The Once and Future Story of Broadcasting
But before we blithely toss over-the-air broadcasting away, let’s step back for a moment and see what we have, before it disappears.
Over-the-air broadcasting was originally developed and then flourished to meet a single need. That purpose was, first in the case of radio, to bring audio-based information in real time to a mass audience. In the later case of television, it was both audio and visual information. Prior to the establishment of these two modes, there was no mass audience, real-time information delivery system in the country. None!
At the junction of the nineteenth and twentieth centuries the telephone and the telegraph could bring real-time information to individuals, while newspapers and magazines could bring delayed information to the masses. But no medium could do both. Broadcast AM radio, when it emerged in the 1920s, began to knit together a dispersed, largely rural country with real-time, mass audience information delivery.
The inventors of over-the-air broadcasting had stumbled onto a technological gem, although they might not have realized it in their zeal to expand the new medium. But the system that they invented was not modeled at all on the only telecommunications “networks” then known, the telephone and the telegraph. Instead the first broadcasters departed on a different route.
As every telecommunications engineer instinctively recognizes, originally the telephone and to a lesser extent the telegraph networks used “point-to-point” network models in concept and operation. By way of explanation, in using this kind of network the calling individual (with the aid of the wire carrier’s employees) established a “circuit” through the network from himself to the receiving party. This dedicated circuit was used only by the two parties that it connected, and other subscribers wishing to use the network had to establish their own separate and individual circuits along it. (That requirement, of course, is no longer strictly true in modern telephone networks.)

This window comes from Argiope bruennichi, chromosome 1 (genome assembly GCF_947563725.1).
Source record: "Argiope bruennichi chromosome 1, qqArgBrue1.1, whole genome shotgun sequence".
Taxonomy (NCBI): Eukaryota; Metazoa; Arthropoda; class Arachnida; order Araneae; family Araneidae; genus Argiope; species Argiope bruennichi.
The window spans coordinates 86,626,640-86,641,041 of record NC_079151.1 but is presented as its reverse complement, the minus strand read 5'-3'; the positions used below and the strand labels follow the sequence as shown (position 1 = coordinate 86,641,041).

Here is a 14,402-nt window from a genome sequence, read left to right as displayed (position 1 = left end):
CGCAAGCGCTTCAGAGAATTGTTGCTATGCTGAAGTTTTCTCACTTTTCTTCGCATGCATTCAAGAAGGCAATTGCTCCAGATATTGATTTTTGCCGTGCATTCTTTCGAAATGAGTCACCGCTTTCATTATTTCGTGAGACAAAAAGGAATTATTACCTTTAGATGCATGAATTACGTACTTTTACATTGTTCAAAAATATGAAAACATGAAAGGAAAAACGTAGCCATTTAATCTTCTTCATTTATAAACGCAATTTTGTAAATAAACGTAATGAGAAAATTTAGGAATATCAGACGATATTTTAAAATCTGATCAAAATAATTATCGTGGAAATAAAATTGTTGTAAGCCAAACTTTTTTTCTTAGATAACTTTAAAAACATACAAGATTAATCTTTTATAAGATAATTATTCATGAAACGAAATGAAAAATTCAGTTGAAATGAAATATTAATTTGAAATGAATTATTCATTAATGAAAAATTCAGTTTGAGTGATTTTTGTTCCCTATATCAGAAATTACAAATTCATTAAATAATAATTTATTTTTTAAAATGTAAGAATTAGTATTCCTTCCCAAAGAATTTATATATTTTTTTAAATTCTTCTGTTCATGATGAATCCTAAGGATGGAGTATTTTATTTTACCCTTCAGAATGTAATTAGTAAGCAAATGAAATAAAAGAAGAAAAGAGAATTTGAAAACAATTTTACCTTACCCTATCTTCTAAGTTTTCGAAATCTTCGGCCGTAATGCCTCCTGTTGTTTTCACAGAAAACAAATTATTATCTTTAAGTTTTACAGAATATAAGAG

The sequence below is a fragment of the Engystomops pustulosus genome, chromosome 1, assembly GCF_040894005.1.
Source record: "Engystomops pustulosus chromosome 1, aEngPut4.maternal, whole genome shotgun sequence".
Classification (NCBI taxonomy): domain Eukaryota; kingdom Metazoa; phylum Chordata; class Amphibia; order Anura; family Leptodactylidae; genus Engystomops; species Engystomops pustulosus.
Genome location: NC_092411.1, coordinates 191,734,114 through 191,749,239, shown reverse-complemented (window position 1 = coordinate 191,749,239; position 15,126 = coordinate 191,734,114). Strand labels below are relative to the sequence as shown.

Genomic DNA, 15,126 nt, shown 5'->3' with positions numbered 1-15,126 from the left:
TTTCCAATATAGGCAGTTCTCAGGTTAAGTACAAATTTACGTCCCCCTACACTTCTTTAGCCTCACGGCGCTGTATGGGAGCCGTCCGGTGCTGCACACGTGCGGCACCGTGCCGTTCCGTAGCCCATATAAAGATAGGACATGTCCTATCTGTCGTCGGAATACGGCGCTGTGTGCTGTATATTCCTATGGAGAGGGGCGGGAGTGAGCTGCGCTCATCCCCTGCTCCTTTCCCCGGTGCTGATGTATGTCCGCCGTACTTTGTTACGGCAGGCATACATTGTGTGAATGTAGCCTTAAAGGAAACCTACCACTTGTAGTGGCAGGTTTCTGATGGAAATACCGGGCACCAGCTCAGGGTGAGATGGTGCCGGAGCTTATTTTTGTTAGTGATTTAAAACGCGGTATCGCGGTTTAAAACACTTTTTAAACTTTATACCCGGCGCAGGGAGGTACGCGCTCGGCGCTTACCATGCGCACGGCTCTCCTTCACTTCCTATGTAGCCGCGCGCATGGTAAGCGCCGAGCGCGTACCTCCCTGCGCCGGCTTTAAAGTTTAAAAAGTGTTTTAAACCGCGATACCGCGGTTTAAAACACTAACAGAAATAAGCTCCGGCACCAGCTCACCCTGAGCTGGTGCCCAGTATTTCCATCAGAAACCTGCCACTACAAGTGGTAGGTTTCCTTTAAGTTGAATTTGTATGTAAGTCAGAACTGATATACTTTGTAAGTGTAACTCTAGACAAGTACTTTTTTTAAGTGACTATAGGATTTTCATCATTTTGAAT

“Broadcasting” (a term of agricultural origins, here meaning “to cast [information] broadly”) from its very beginning was a complete break with the telephone network concept. Broadcasting was established on “point-to-multipoint” network model, meaning that one transmitting party could be received by an uncountable number of receiving parties. That is the brilliance of the concept. Allow one high power AM broadcaster to use 10 kHz of the RF spectrum, and perhaps three million listeners to that 10 kHz band of signals will individually and simultaneously receive the information.
That point-to-multipoint model is highly efficient in its use of spectrum. Instead of three million RF-based channels in a wireless point-to-point program distribution system, there is only one. Switch the same network over to point-to-point, and those three million listeners, each with his own private “channel,” would need a total of 30 MHz of radio spectrum. Within the radius of its surface wave coverage, one AM station would use the entire available local spectrum, with no room for any other wireless Service.